At first glance, Sokcho is little more than a springboard to Seoraksan. It's a tiny fishing village of 90,000 in a remote corner of Gangwon-do. The streets bustle with traffic. The buildings are grey and drab. The usual franchises have their place: the Paris Baguettes, the Tours Le Jours, the McDonald's, the Cafe Bene's. The downtown is an endless row of fashionable clothiers and the outskirts are full of farms. If you've lived in Korea for any length of time, it's all pretty standard. But this is a superficial assessment. Scratch the surface, and there are gems in abundance.

I'll handle these in descending order of priority, so sleep, food, then sights.


Most of Sokcho's motels are clustered around its two intercity bus terminals, shown here:

As long as you can get to one of those two areas, you will have abundant choices. We arrived at the northern bus terminal. There was a motel literally forty feet from where the bus dropped us off. Rooms were 30,000₩ (rates are higher on holidays), and included free WiFi. It wasn't much, but it was clean and the staff were friendly. As an additional note, the 7 and the 7-1 city bus have a route that connects these two terminals. So if you don't like your options at one, you can catch the bus (1100₩) and explore the other.


Sokcho is lousy with restaurants. Seriously, they're everywhere. I wrote about the Traditional Market, with its vast array of chicken, last time. But there are plenty more great spots for the gastronomically exploratory.

The Restaurant District: This place is perfect for the indecisive. There are dozens of restaurants clustered in this little neighborhood. I didn't notice much in the way of western fare, but they had every possible Korean cuisine.

The Abai Village: Seafood and the infamous Squid Sundae (which Erin's going to cover in a future post). It's a little touristy, but the food is delicious. Note: Google maps doesn't seem to think there's a bridge between the two sides of the channel there, but one was completed just a few years back, so you can in fact get there from either side.

The Taepu (or Daebu) Market: Located right by the docks, this is where you go if you want your seafood really, really fresh. It's little more than a row of tents, but they were always packed when we walked by. The vendors kill, clean, and prepare everything right in front of you. You can take the uncooked meat home or have them cook it for you too. If you want the unique experience of eating something that was wriggling not five minutes before, this is it.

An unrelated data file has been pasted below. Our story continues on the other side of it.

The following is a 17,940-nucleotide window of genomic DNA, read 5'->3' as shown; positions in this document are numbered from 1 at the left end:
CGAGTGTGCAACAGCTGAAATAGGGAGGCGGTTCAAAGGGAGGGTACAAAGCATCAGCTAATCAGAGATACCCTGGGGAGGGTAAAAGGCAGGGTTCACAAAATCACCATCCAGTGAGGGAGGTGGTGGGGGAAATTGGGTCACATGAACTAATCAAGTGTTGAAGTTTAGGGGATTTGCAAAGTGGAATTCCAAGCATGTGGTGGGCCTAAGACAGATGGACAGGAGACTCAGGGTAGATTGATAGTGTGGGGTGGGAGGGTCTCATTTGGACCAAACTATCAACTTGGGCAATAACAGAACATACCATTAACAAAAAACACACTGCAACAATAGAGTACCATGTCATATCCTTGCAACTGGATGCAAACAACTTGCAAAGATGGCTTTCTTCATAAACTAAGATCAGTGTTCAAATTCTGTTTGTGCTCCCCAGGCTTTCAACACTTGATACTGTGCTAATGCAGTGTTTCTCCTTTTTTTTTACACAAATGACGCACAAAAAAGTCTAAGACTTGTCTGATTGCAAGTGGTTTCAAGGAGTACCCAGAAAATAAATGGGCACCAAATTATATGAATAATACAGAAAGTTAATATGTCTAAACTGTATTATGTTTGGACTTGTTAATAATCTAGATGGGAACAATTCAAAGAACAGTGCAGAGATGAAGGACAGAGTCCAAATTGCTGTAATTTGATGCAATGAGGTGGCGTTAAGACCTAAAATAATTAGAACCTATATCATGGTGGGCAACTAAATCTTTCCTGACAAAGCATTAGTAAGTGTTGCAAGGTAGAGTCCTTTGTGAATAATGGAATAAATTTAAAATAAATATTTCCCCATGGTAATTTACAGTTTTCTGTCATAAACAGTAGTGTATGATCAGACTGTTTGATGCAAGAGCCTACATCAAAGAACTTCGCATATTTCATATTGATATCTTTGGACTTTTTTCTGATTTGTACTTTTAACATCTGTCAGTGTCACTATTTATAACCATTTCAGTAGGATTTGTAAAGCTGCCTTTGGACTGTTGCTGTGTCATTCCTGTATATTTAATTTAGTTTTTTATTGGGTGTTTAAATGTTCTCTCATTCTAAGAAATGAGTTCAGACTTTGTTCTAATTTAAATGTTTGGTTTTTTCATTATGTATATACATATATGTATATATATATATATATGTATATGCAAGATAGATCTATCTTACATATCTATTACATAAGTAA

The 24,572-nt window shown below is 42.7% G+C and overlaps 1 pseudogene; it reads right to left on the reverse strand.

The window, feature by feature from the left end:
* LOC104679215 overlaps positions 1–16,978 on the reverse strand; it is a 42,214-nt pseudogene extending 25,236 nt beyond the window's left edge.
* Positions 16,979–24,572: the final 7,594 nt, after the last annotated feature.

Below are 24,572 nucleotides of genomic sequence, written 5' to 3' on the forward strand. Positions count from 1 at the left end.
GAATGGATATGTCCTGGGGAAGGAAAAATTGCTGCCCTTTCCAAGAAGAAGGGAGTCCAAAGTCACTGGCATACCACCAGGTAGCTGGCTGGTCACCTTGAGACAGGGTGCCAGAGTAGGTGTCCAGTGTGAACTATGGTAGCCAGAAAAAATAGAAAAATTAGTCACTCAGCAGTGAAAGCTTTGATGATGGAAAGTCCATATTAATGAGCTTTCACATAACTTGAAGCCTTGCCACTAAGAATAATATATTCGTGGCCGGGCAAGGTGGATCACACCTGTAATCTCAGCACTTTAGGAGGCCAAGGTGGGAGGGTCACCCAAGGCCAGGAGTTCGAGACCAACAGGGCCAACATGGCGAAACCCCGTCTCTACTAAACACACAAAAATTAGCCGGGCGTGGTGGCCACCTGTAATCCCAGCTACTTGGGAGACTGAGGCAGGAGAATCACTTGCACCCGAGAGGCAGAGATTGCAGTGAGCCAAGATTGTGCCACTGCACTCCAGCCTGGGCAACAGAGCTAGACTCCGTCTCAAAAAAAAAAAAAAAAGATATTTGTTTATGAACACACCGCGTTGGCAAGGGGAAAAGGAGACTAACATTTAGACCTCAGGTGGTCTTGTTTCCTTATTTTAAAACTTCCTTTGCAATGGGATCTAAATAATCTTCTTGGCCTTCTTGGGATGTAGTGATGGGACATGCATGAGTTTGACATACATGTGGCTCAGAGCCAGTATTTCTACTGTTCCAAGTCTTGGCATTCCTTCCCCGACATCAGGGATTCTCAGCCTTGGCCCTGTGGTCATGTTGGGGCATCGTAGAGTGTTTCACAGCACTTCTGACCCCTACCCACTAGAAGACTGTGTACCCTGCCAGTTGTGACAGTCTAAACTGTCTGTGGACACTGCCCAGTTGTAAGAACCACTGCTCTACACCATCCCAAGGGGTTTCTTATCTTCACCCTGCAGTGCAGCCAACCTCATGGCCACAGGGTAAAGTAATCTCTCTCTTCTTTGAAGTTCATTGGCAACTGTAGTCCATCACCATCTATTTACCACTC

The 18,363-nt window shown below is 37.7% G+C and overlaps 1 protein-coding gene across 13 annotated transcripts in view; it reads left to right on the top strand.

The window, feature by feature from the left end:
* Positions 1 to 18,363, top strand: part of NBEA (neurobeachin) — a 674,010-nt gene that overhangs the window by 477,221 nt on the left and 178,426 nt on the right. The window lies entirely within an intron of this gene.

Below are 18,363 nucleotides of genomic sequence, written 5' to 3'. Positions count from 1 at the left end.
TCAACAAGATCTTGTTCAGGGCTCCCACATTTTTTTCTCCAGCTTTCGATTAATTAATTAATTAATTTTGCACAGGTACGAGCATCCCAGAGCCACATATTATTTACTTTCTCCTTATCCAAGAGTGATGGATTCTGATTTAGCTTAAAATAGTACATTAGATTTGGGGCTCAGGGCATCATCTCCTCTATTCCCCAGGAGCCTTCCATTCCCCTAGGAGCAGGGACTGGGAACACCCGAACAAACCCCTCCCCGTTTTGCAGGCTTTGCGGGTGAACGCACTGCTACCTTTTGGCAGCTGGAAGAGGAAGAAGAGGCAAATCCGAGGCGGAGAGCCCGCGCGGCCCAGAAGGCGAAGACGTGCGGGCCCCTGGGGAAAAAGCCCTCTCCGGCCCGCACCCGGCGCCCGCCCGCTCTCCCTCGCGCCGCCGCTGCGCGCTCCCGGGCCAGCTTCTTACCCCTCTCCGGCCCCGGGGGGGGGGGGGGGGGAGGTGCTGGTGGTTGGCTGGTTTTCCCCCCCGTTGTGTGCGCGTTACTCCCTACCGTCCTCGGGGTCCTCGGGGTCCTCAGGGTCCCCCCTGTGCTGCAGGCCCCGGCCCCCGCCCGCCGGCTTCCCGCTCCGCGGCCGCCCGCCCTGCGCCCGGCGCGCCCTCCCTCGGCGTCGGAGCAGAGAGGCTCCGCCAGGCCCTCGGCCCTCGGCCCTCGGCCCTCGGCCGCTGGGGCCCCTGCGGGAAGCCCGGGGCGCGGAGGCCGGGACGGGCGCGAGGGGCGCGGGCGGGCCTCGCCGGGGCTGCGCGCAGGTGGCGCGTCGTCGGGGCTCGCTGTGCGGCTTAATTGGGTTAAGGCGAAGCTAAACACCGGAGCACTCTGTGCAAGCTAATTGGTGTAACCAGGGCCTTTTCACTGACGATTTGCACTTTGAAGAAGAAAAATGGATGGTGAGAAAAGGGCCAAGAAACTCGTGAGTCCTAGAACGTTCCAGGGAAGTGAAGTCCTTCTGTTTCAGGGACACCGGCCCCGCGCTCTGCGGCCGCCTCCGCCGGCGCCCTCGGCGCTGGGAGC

Erin and I spent much of our time out at Seoraksan, but we devoted a day to Sokcho. We started out wandering down to the shore to check out the Taepu Market.

It was raining, but that didn't deter the people coming out for seafood.

The food here changes depending on what the fisherman are catching. We found squid, live and squirming. They'd set up an assembly line of people cleaning the meat with ruthless efficiency, sliding it down to the cooks, and then out to the customers. There was plenty of Soju and beer floating around too.

Next, we wandered down to the traditional market, where we found more seafood and a lot of fresh fruit and vegetables.

From there we headed to the newly built bridge crossing the bay.

We paused to check out some fishermen working on their boat.

Then we moved on to the Abai Village to explore a bit of Korea's history. During the war, North Korean refugees settled here to wait out the fighting. After the DMZ was established, they found themselves cut off from homes and family. The refugee camp gradually morphed into a permanent settlement, cramped and narrow, mazelike. Many of the residents were older, and the name, "Abai" meaning "Father" in the local North Korean dialect, reflects that. It's a fascinating place, though today it's become more famous for its touristy cuisine than its connection to history.

Often, the smaller features would be most astonishing, like the lion headed door knocker covered in rust...

...or the bird's nest tucked away beneath an overhang.

We had lunch in one of the many restaurants. After, we headed to the beach. And let me tell you, Sokcho has lovely beaches.

They still have the old ferry to take you back across the channel if you want. It's cheap at 200₩, but mostly a novelty these days.

Still, it did have a long enough line that we didn't feel like waiting. We climbed back up the bridge and wandered down to the restaurant district in search of dinner. When we got there, the neighborhood glittered like a neon carnival.

All in all, a wonderful day.


Getting to Sokcho can be tricky. If you're in Seoul, there are regular buses out of Dongseoul. If you're anywhere else, check with your local bus depot. They may have direct routes, they may not. If you get unlucky, you may still find routes to Wonju, one of the larger cities in Gangwon-do. From there, a bus runs to Sokcho almost every twenty minutes, though you'll have to be careful which one you get. Travel times between Sokcho and Wonju vary from little over an hour to close to three hours, depending on how many stops there are.